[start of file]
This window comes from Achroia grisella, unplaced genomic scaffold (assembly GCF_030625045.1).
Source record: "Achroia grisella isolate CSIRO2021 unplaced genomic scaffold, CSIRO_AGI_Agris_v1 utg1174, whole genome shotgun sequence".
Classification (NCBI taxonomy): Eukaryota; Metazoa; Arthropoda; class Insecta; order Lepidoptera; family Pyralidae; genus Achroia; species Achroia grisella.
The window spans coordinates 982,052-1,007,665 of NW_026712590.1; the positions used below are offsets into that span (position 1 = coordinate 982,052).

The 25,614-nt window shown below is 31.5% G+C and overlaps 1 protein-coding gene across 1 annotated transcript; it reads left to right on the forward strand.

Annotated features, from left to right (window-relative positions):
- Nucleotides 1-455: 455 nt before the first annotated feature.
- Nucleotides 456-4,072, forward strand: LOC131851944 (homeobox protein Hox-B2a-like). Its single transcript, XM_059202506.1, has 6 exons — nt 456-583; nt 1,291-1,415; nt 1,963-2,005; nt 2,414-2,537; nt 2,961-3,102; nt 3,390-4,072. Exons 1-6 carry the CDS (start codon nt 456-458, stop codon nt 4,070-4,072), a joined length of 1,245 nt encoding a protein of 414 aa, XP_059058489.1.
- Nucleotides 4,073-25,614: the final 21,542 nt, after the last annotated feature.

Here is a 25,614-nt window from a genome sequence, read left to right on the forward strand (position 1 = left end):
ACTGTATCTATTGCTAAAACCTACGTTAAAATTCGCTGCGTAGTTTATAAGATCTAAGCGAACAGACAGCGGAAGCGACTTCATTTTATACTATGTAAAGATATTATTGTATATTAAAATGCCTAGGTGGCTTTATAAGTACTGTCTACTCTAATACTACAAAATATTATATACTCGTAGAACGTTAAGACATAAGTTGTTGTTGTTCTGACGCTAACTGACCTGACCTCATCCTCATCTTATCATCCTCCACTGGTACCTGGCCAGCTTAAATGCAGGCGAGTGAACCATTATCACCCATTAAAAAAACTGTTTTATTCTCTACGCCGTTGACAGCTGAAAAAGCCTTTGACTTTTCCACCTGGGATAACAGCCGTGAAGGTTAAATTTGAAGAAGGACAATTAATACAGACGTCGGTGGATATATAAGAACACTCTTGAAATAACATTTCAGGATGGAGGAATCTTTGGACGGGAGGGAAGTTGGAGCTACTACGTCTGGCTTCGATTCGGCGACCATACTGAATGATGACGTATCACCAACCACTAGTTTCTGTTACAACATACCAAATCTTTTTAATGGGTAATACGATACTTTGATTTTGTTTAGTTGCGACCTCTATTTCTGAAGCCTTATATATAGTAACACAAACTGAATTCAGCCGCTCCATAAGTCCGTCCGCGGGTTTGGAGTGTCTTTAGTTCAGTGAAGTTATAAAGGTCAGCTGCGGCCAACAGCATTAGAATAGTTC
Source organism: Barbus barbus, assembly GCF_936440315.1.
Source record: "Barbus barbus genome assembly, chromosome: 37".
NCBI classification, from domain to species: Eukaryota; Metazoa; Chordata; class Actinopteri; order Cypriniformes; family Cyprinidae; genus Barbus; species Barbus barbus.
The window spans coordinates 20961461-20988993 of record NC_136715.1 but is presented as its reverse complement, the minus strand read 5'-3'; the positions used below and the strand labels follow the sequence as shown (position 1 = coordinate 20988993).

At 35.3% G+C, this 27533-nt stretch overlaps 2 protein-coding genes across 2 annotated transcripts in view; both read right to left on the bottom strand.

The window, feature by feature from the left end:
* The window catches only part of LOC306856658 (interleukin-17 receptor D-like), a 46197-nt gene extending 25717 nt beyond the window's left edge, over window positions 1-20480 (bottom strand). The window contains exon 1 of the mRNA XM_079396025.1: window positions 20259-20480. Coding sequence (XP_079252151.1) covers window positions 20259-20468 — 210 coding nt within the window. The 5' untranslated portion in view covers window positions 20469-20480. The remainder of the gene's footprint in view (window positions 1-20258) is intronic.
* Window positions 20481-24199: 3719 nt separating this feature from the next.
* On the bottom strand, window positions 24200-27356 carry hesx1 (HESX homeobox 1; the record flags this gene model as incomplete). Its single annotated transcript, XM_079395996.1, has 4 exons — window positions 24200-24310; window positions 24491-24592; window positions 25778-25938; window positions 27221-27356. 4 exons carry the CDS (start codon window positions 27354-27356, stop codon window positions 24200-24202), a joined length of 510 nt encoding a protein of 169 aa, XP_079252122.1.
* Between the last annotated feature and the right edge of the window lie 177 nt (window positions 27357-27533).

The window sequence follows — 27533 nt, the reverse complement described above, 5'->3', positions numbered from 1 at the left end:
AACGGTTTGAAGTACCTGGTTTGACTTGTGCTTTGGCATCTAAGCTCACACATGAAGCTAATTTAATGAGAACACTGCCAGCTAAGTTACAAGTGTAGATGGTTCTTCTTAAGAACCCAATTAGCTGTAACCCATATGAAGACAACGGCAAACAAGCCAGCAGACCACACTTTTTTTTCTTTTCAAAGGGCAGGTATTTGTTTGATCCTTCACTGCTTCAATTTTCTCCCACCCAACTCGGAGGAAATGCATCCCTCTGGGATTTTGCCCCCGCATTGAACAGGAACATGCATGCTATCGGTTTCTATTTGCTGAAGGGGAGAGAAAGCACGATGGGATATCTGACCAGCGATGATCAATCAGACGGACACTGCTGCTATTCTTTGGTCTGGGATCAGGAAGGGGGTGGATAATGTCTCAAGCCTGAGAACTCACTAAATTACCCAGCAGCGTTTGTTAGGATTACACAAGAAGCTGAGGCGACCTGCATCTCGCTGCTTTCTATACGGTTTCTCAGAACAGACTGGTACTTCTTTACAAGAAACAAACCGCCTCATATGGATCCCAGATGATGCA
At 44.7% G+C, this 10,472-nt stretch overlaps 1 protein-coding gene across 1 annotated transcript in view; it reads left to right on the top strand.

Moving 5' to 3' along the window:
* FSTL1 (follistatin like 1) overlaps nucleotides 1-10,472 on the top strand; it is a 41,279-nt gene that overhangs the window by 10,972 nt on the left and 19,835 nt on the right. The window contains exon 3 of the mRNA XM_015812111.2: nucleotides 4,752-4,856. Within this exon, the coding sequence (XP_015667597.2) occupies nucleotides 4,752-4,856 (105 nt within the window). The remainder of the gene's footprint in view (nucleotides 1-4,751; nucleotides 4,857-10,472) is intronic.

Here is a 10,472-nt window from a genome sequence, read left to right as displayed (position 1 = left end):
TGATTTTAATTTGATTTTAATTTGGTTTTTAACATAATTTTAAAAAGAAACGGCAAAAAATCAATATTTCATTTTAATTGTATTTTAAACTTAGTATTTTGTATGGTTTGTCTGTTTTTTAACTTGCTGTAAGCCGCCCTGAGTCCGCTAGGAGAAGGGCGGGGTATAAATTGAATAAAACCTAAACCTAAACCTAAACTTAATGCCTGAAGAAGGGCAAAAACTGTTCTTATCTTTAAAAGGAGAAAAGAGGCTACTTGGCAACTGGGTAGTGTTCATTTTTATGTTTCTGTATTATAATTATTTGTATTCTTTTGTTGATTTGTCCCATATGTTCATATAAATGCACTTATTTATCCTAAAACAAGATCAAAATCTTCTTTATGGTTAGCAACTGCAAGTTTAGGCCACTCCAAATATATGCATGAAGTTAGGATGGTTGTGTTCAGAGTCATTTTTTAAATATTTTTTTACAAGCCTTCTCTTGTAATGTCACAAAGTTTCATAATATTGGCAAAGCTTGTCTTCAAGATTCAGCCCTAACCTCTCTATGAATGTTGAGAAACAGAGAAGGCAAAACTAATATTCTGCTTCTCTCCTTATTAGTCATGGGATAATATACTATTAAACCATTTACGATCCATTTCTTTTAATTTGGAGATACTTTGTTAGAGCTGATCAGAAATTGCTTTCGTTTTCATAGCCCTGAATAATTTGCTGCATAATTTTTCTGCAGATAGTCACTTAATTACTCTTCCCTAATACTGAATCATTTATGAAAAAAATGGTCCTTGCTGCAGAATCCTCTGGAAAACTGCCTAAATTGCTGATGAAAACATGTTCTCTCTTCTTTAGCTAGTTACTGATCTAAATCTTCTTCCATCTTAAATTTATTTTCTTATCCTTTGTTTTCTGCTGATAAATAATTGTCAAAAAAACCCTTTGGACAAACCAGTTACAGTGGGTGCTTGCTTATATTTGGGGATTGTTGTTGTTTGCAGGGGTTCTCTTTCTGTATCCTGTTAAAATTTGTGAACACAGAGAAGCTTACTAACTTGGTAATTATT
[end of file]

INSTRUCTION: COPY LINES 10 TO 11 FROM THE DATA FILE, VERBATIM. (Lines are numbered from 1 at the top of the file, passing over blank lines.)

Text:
Here is a 25,614-nt window from a genome sequence, read left to right on the forward strand (position 1 = left end):
ACTGTATCTATTGCTAAAACCTACGTTAAAATTCGCTGCGTAGTTTATAAGATCTAAGCGAACAGACAGCGGAAGCGACTTCATTTTATACTATGTAAAGATATTATTGTATATTAAAATGCCTAGGTGGCTTTATAAGTACTGTCTACTCTAATACTACAAAATATTATATACTCGTAGAACGTTAAGACATAAGTTGTTGTTGTTCTGACGCTAACTGACCTGACCTCATCCTCATCTTATCATCCTCCACTGGTACCTGGCCAGCTTAAATGCAGGCGAGTGAACCATTATCACCCATTAAAAAAACTGTTTTATTCTCTACGCCGTTGACAGCTGAAAAAGCCTTTGACTTTTCCACCTGGGATAACAGCCGTGAAGGTTAAATTTGAAGAAGGACAATTAATACAGACGTCGGTGGATATATAAGAACACTCTTGAAATAACATTTCAGGATGGAGGAATCTTTGGACGGGAGGGAAGTTGGAGCTACTACGTCTGGCTTCGATTCGGCGACCATACTGAATGATGACGTATCACCAACCACTAGTTTCTGTTACAACATACCAAATCTTTTTAATGGGTAATACGATACTTTGATTTTGTTTAGTTGCGACCTCTATTTCTGAAGCCTTATATATAGTAACACAAACTGAATTCAGCCGCTCCATAAGTCCGTCCGCGGGTTTGGAGTGTCTTTAGTTCAGTGAAGTTATAAAGGTCAGCTGCGGCCAACAGCATTAGAATAGTTC